The 4 day work week: is less really more?
Find out how UK B Corps are approaching a fundamental shift in the way we work.
A one-stop solution that would deliver improvements to productivity, wellbeing, environmental impact and social equality? Or an initiative that would disproportionately benefit white-collar professions and leave some sectors with staff shortages, work intensification and higher costs? The four-day work week is garnering international attention and scientific research, but the practicalities still divide opinion - it’s clear there's a long way to go before we have a solution that works for everyone.
With a trial set to begin in June in the UK, we put a call out on the B Hive to understand perspectives from the B Corp Community. The majority of replies came from consulting and professional service firms across the UK, but our conversations revealed a variety of approaches and pointers for anyone considering this new work style. Here’s what we found out:
Which B Corps are embracing the change – and why?
Cyd Connects, a women-led sustainability consultancy in London, has been working a four-day week since February 2022.
Jenn, Co-founder and CEO: “It’s one of the best decisions we’ve made in the business. We live in a world where working five days a week can be a medal of honour, but this doesn’t have to be the case. At the beginning, we didn’t know how we’d get all our work done, but by giving our brains space we’ve found that we’re all much more efficient. Ultimately, we wanted to give the team more flexibility and the time to do more of what matters to them, and I’m glad that these principles are baked into the business now as we grow”.
Kid-A, a Hampshire-based consultancy & managed services business, has been evolving its approach to the four-day work week since September 2021.
Andy Silcock, Co-founder: “For us, it was key to shift away from a four-day mentality to a flexible 32 hours. We work to what we call "Big Kid Rules", which are all about trusting people to do what they need to do to fulfil their role and enjoy their work. Even though it’s taken some getting used to, we’ve seen an improvement in our service, efficiency, quality of work and eNPS. Our partners wouldn’t know that we’re on a 32 hour week!”
Bikmo, a cycling insurance company based in Chester, and are about to move into a consultation phase with the whole team where the focus will be on listening, learning and planning.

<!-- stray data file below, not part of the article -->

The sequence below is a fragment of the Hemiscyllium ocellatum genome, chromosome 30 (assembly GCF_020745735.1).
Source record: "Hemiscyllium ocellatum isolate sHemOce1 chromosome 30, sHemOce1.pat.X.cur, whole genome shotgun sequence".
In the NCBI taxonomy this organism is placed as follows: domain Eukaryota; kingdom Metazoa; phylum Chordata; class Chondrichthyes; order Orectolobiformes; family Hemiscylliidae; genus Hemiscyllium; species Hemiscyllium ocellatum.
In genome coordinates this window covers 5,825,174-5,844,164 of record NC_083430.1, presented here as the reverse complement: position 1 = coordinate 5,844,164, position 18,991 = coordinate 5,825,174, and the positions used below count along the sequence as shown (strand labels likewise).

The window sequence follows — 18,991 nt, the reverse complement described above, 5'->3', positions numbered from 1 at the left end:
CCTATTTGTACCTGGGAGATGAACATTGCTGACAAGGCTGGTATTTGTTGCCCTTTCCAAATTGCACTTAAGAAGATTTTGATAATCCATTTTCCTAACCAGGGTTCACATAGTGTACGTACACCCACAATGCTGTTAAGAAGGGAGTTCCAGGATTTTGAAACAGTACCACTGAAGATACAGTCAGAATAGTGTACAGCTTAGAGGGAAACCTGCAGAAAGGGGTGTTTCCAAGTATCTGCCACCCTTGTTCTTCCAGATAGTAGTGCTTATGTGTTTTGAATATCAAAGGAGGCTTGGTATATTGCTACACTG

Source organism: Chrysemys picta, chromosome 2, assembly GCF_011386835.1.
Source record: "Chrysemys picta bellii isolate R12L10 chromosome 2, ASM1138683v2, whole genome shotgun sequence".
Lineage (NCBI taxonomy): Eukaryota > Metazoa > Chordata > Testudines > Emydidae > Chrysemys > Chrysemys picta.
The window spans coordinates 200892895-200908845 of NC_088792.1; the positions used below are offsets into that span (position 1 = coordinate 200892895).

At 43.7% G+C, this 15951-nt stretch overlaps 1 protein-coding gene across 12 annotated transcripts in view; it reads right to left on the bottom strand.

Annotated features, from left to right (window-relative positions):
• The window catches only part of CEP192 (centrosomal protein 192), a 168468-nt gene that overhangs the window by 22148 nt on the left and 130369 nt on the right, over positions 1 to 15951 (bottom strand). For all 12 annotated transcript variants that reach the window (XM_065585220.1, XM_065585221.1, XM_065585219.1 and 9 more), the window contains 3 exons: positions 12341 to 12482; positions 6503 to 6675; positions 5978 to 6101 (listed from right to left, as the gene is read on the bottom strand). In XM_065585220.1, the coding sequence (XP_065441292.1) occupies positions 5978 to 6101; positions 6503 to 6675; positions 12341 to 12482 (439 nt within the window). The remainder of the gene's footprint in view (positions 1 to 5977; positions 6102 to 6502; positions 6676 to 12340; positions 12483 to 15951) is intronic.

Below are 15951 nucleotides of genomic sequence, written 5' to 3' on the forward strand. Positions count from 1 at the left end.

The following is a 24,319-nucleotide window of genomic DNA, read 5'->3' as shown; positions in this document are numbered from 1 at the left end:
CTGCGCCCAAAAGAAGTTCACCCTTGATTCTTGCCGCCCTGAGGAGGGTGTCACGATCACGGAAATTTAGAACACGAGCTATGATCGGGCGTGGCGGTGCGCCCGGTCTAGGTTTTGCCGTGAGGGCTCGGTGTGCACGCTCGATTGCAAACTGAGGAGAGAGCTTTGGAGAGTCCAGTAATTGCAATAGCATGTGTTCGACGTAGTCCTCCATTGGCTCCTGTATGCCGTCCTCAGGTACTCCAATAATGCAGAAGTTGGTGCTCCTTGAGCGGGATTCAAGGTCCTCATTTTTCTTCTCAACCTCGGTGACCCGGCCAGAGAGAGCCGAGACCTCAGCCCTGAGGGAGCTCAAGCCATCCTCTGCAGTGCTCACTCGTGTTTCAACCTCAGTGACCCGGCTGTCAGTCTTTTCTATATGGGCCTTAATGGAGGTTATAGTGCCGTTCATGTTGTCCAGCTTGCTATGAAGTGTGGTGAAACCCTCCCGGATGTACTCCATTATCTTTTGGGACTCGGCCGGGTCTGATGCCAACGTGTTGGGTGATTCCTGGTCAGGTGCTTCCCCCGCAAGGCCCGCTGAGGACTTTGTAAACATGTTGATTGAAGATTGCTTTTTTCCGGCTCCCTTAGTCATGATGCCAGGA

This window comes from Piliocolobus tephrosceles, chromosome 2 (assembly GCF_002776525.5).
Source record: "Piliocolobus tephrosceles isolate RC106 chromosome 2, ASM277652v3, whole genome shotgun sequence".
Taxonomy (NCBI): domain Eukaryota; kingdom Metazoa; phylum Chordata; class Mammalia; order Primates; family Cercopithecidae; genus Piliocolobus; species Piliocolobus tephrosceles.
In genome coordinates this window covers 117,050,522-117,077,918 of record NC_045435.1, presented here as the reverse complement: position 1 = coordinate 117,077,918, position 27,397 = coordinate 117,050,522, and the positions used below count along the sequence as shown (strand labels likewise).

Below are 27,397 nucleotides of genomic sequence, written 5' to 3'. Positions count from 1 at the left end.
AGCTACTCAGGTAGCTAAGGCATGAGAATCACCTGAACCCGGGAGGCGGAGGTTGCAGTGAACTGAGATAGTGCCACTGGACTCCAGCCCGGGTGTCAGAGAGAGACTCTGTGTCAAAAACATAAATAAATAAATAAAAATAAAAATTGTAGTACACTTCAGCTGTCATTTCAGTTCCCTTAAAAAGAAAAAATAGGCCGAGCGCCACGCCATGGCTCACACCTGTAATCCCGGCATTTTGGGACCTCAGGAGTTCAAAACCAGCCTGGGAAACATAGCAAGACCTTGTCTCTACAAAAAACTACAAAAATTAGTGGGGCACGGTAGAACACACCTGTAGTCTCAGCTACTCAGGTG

David George, CEO: “For me, this is all about fostering an excellent culture where people can work well together. Having kids has changed my perspective around the importance of flexibility, and the positive impact that time off has on your mental health. I fully expect there to be no drop off in output once the trial launches. Not all time at work is productive time, and this is a great opportunity for the team to evaluate priorities and lean into more efficient software-based solutions”.
Big Lemon, an app development and web design firm based in Caerphilly, Wales, have been trailing a four-day work week since February 2022, with a view to implementing it permanently. Perceived benefits range from wellbeing-related to the environmental;
Sam Wheeler, Founder: “Countries with shorter working hours typically have a smaller carbon footprint so reducing the work week from five to four days could have an environmental benefit”.
So, why is there hesitancy?
The four-day work week might not be for everyone. Employer concerns centre around lower productivity, challenges of scheduling and team cohesion, extra costs and not to mention the risk of stress of five days of work are being crammed into four. For some B Corps, like consultancy Pulse brands, working four days doesn’t suit the need to be available for clients.
Meanwhile, Manchester-based real estate business igloo Regeneration is taking a careful approach:
Chris Brown, Executive Chair: ”A substantial part of our business model is charging for time. There’s a dilemma: either you reduce pay to make up the drop in time charged, or you increase your day rates. For the latter, we’d need our clients to buy into the idea that our people are more productive working four days, otherwise it’s unlikely they’d see our increased prices as competitive. There’s also the question of how any arrangement would work for people on different types of contract. How would this impact someone already working a three-day week? We don’t have the answers yet, but we have a team of people coming up with a plan”.
Some pointers if you’re considering this within your organisation
- Don’t get caught up on the name: the term ‘four-day work week’ obscures many different possibilities. Whether this is a set or rotating extra day off, a 32 hour week, a more flexible approach to time management - there’s no one-size fits all approach, so don’t go in with a rigid idea of what could work for your organisation.
- Plan & test: Give yourself time to consider different options in depth and incorporate your colleagues’ feedback into plans.
- It’s all about trust: Trust your people! Let them know they’re in a safe place. Encourage them to create and think differently, and you’ll be surprised by the results.
- Check your mindset: Why do we work five days a week? Who set this up? Challenge your assumptions about the way we work. Once you change the norm, it becomes the norm, but you have to take that step forward.
Are you considering the four-day work week? We encourage you to be open about your experiences to foster dialogue and understanding around how this could work for different sectors. We’re keen to hear from you - get in touch with us.